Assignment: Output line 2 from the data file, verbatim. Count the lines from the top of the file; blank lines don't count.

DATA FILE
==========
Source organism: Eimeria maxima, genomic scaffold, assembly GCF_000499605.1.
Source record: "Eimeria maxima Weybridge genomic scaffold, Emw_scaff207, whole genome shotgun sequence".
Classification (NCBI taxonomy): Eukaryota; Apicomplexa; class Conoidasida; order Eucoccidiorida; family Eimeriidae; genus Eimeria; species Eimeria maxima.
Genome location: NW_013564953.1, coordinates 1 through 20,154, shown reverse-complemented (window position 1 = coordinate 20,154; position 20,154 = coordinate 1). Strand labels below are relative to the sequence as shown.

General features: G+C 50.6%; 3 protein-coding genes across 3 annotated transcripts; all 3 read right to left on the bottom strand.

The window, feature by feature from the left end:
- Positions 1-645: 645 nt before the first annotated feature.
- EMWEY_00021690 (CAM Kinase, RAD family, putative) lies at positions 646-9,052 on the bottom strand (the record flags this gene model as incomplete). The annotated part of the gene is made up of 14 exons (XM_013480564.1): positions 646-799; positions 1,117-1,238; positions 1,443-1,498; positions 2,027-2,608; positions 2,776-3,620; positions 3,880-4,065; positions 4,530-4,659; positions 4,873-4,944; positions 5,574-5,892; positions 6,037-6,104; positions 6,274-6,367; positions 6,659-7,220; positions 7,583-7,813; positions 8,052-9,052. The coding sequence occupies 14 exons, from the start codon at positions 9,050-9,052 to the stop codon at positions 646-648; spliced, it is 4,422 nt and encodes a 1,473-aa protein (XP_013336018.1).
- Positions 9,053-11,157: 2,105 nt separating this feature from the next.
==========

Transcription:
Source record: "Eimeria maxima Weybridge genomic scaffold, Emw_scaff207, whole genome shotgun sequence".